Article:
Plaintiff is also barred from prosecuting other Lanham Act claims, other than for false advertising, relating to the licensed marks. Plaintiff's claim for false designation of origin fails because "the 'origin' of the [products bearing the licensed marks], within the meaning of trademark law (i.e., the source of the goodwill inhering in the trademarks that [FSLC] licensed to [GFLC]), is [FSLC], the owner of the marks." Twentieth Century Fox Film Corp. v. Marvel Enters., Inc., 277 F.3d 253, 259 (2d Cir. 2002) (noting that "[the licensee], on the other hand, as [licensor's] licensee, can claim no impairment of goodwill in the . . . property associated with the . . . trademark [at issue]"). Plaintiff's dilution claim suffers from a similar flaw, namely that the "famous marks" that it alleges have been diluted and the marks causing the alleged dilution all belong to FSLC. Thus, as with its false designation of origin claim, the common origin of the marks used by Plaintiff and those use by Defendants defeats the dilution claim.

In short, in asserting the infringement, dilution, and false designation of origin claims, Plaintiff "is not attempting to enforce the registrant's proprietary rights. Rather, the licensee [GFLC] is attempting to enforce its own rights under the License [A]greement. This is a contract dispute and should be brought under a contract theory." Silverstar Enters., Inc., 537 F. Supp. at 241. See also Stancato v. Versace, No. 94 Civ. 4192 (JFK), 1995 WL 437532, at *3 (S.D.N.Y. July 25, 1995) (noting, in a case where Plaintiff and Defendant both claimed ownership of the company that owned the marks at issue, that "Plaintiff's rights are in no way dependant on a construction or interpretation of the Lanham Act. In cases where a contract establishes which party owns a particular trademark, it is the contract and not the Lanham Act that determines the rights of the parties.").*fn3 Counts 5 and 7-9 of the Amended Complaint are therefore dismissed.

False Advertising

Plaintiff is not, however, precluded, simply by virtue of being a licensee, from asserting a false advertising claim against FSLC or its licensee, Otto. See Twentieth Century Fox, 277 F.3d at 259-60 (noting that "[a] licensee is not without recourse under section 43(a) of the Lanham Act if its licensor makes false claims to promote a competing product (or falsely disparages the licensee's product)," and holding that a false advertising claim may be brought by a licensee against both competitors and its licensor); see also National Football League Properties, Inc. v. Dallas Cowboys Football Club, Ltd., 922 F. Supp. 849, 854-855, (S.D.N.Y. 1996) (holding that licensee may assert "false sponsorship" claim against licensor); Mastercard Int'l Inc. v. Sprint Commc'n Co., No. 94 Civ. 1051 (JSM), 1994 WL 97097, at *3-4 (S.D.N.Y. Mar. 23, 1994) (holding that licensee may assert "false sponsorship" claim against other licensee).

In order to state a claim, Plaintiff must allege that Defendants have misrepresented their, or Plaintiff's, products or commercial activities, or the association between their products or activities and those of Plaintiff. See 15 U.S.C. § 1125(a); see also Twentieth Century Fox, 277 F.3d at 259-260; Societe Des Hotels Meridien v. LaSalle Hotel Operating Partnership, L.P., 380 F.3d 126, 132 (2d Cir. 2004) (noting that false advertising claim is properly stated if it alleges false representation disparaging defendant's product or false representation as to plaintiff's own product). This Plaintiff has failed to do.

Plaintiff's false advertising claim is premised, in part, on FSLC's allegedly "false[] represent[ation] to the public that Plaintiff sponsors or otherwise approves of [Defendants'] products," made "by using the name 'Gordon & Ferguson' . . . on the Field and Stream Website . . . to advertise the Outerwear." (Pl.'s Mem. of Law at 19.) However, the Amended Complaint states only that FSLC "exploit[s] th[e] association" between the name "Gordon & Ferguson" and "Field and Stream" "to the detriment of Plaintiff by using the name 'Gordon & Ferguson' (without permission) to promote, market and advertise the infringing Outerwear products." (Am. Compl. ¶¶ 26, 100, 128.) Such conclusory statements regarding Defendants' use of, and attempt to associate with, Plaintiff's name are insufficient to state a claim. C.f. Twombly, 550 U.S. 544. Furthermore, the Amended Complaint does not even allege that Defendants' exploitation of the association between the names "Gordon & Ferguson" and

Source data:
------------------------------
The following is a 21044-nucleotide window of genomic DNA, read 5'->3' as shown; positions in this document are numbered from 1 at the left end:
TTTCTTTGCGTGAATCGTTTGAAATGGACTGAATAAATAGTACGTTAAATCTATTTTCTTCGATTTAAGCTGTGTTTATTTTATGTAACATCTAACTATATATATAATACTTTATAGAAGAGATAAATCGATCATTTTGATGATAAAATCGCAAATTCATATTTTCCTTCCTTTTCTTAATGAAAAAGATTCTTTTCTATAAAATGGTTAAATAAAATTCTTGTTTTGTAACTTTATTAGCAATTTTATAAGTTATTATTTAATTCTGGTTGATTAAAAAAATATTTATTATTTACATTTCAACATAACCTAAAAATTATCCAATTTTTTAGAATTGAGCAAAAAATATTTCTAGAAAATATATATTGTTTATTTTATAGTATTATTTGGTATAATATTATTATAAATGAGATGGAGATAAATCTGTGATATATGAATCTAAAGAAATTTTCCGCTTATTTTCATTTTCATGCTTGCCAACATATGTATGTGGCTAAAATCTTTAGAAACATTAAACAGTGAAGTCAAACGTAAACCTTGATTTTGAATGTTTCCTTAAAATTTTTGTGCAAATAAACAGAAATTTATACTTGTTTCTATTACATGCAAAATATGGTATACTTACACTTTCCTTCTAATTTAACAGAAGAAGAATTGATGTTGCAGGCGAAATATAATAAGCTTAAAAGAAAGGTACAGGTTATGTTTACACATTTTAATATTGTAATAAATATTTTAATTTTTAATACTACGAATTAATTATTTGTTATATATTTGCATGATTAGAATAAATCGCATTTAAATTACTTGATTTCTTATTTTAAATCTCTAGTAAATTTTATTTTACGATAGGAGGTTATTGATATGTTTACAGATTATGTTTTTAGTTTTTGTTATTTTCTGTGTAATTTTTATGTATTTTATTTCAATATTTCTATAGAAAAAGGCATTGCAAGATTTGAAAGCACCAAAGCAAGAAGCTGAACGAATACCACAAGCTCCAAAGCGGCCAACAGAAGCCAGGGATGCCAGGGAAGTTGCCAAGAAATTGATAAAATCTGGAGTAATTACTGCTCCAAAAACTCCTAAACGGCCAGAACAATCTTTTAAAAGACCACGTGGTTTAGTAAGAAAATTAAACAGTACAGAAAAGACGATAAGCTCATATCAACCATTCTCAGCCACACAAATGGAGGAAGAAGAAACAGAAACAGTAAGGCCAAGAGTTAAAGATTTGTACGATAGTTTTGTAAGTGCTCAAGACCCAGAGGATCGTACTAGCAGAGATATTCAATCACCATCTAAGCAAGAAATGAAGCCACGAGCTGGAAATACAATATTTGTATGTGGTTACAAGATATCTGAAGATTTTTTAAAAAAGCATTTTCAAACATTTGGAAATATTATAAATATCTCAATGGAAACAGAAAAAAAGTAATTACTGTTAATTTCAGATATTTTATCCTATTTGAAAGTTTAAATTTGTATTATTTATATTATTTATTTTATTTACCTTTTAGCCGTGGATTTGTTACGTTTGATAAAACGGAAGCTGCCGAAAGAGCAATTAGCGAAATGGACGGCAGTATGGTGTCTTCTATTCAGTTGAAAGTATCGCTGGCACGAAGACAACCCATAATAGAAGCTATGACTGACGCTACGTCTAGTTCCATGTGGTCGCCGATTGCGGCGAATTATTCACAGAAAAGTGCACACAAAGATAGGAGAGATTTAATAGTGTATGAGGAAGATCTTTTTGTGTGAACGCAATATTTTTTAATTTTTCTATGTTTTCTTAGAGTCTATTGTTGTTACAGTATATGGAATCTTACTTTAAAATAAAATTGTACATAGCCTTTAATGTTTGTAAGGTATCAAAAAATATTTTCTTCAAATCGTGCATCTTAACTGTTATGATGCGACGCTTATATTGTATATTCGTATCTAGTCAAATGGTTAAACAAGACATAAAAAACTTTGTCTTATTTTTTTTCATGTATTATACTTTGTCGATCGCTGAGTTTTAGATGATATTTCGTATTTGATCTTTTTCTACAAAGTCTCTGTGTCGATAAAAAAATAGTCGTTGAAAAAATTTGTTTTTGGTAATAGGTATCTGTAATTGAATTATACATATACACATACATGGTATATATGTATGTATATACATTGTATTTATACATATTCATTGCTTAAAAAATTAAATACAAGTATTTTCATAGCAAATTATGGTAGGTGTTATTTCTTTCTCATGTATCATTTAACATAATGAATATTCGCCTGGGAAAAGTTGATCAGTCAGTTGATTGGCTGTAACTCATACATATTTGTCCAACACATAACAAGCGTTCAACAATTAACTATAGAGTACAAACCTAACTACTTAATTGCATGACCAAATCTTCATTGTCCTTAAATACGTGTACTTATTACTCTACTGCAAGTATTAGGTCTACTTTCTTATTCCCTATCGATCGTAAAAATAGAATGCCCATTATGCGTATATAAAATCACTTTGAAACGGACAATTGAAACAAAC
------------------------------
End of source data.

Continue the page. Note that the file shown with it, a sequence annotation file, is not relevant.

"Field & Stream" involves any misrepresentation.

Plaintiff's false advertising claim is also based on FSLC's contention that it owns the licensed marks, FSLC's designation of Otto as a licensee, and FSLC's failure to designate Plaintiff as such, which representations Plaintiff characterizes as "falsehoods." (Pl.'s Mem. of Law at 20.) The Amended Complaint is indeed replete with allegations that FSLC claims to own the licensed marks and holds Otto, but not Plaintiff, out to the public as a licensee. (Am. Compl. ¶¶ 86-100, 125-29.) Unlike the false advertising claim in Twentieth Century Fox, the significance of these allegations turns entirely upon the resolution of the underlying contract dispute between Plaintiff and FSLC. This case is substantially similar to that described in Silverstar Enters., Inc., in that it "is essentially a contract dispute between an exclusive licensee and licensor over the right to use the trademark[s]" at issue. The dispute should be determined by the principles of contract law, as it is the contract that defines the parties' relationship and provides mechanisms to redress alleged breaches thereto. The Lanham Act, in contrast, establishes marketplace rules governing the conduct of parties not otherwise limited.

This is not a case of either the licensee or licensor attempting to protect a trademark from unscrupulous use in the marketplace by third parties.

Rather, this case involves the alleged breach of a license agreement. 537 F. Supp. at 242. Count 6 of the Amended Complaint is therefore dismissed.

State Claims

Plaintiff has proffered no basis other than the Lanham Act for subject matter jurisdiction. The Court declines, pursuant to 28 U.S.C. §§ 1338(b) and 1367, to exercise jurisdiction of the remaining state law claims. See, e.g., A. H. Emery Co. v. Marcan Products Corp., 389 F.2d 11, 20-21- (2d Cir. 1968) (explaining that even when a state law unfair competition claim is joined with "substantial and related" federal trademark claims, it is within the trial court's discretion to decide whether to exercise jurisdiction pursuant to Section 1338(b)); Bridgeman Art Library, Ltd. v. Corel Corp., 25 F. Supp. 2d 421, 431 (S.D.N.Y. 1998) (holding that Section 1338 jurisdiction "is conditioned on a viable . . . trademark claim arising under United States law").